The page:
How could Penny, Tom and Matthew work out how many chocolates there are in different sized boxes?

What would be the smallest number of moves needed to move a Knight from a chess set from one corner to the opposite corner of a 99 by 99 square board?

Triangle numbers can be represented by a triangular array of squares. What do you notice about the sum of identical triangle numbers?

Use the animation to help you work out how many lines are needed to draw mystic roses of different sizes.

Imagine starting with one yellow cube and covering it all over with a single layer of red cubes, and then covering that cube with a layer of blue cubes. How many red and blue cubes would you need?

The aim of the game is to slide the green square from the top right hand corner to the bottom left hand corner in the least number of moves.

Can you work out how to win this game of Nim? Does it matter if you go first or second?

This article for teachers describes several games, found on the site, all of which have a related structure that can be used to develop the skills of strategic planning.

If you can copy a network without lifting your pen off the paper and without drawing any line twice, then it is traversable. Decide which of these diagrams are traversable.

The number of plants in Mr McGregor's magic potting shed increases overnight. He'd like to put the same number of plants in each of his gardens, planting one garden each day. How can he do it?

The opposite vertices of a square have coordinates (a,b) and (c,d). What are the coordinates of the other vertices?

Some students have been working out the number of strands needed for different sizes of cable. Can you make sense of their solutions?

Draw a square. A second square of the same size slides around the first always maintaining contact and keeping the same orientation. How far does the dot travel?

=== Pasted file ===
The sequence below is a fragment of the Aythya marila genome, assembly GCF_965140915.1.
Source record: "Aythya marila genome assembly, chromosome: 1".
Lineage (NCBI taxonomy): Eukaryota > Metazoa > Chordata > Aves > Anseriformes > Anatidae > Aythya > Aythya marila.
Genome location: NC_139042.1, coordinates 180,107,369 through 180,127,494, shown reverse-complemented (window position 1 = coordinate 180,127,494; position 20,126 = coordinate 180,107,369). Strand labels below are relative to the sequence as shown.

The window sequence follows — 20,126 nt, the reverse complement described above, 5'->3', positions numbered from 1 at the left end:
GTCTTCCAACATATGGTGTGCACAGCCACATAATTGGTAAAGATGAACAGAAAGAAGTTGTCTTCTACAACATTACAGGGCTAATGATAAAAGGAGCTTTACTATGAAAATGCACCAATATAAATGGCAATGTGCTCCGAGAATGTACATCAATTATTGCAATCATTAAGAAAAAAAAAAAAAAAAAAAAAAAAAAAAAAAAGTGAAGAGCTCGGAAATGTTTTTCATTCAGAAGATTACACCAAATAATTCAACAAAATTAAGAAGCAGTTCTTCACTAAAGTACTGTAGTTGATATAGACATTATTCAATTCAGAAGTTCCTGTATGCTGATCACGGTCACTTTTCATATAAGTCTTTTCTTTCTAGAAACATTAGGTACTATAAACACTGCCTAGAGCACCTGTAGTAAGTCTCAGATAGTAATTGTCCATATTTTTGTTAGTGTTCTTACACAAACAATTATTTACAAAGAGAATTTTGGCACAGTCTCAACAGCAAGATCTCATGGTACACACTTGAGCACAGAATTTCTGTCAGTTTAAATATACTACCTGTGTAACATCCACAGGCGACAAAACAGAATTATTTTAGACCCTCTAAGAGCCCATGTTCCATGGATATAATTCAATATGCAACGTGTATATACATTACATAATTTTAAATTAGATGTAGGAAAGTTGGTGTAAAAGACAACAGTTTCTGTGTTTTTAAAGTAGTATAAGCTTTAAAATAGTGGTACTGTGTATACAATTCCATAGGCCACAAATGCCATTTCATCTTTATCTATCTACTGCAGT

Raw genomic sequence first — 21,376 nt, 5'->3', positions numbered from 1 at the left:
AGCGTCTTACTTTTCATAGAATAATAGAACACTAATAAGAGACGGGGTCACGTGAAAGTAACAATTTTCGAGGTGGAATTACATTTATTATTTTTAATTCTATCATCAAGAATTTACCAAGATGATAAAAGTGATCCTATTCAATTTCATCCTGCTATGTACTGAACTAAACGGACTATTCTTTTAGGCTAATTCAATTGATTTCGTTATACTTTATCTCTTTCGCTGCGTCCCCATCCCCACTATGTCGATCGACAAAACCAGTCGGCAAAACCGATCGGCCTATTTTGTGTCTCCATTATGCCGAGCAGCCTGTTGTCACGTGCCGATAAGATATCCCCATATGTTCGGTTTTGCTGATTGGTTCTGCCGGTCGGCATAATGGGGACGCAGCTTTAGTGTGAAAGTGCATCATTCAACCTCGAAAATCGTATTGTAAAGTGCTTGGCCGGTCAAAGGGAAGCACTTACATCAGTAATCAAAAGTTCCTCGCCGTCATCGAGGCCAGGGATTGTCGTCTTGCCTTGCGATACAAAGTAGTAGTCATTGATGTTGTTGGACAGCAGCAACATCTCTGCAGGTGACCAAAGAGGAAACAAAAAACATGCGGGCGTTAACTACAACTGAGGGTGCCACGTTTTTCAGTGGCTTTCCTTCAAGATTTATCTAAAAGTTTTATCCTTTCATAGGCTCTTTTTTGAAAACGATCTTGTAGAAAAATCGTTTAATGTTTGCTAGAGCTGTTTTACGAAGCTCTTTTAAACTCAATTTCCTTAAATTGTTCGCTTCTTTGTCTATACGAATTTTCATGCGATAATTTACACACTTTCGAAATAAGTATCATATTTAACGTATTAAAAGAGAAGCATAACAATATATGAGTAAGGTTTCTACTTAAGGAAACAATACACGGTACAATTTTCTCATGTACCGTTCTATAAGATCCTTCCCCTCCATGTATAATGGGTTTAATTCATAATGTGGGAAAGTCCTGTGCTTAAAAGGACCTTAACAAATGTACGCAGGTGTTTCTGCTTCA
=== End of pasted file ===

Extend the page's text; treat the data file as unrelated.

Try entering different sets of numbers in the number pyramids. How does the total at the top change?

Euler discussed whether or not it was possible to stroll around Koenigsberg crossing each of its seven bridges exactly once. Experiment with different numbers of islands and bridges.

Start with any number of counters in any number of piles. 2 players take it in turns to remove any number of counters from a single pile. The loser is the player who takes the last counter.

It's easy to work out the areas of most squares that we meet, but what if they were tilted?

Start with any number of counters in any number of piles. 2 players take it in turns to remove any number of counters from a single pile. The winner is the player to take the last counter.

Many numbers can be expressed as the sum of two or more consecutive integers. For example, 15=7+8 and 10=1+2+3+4. Can you say which numbers can be expressed in this way?

An article for teachers and pupils that encourages you to look at the mathematical properties of similar games.

A game for 2 players. Set out 16 counters in rows of 1,3,5 and 7. Players take turns to remove any number of counters from a row. The player left with the last counter looses.

Explore the effect of reflecting in two intersecting mirror lines.

Imagine an infinitely large sheet of square dotty paper on which you can draw triangles of any size you wish (providing each vertex is on a dot). What areas is it/is it not possible to draw?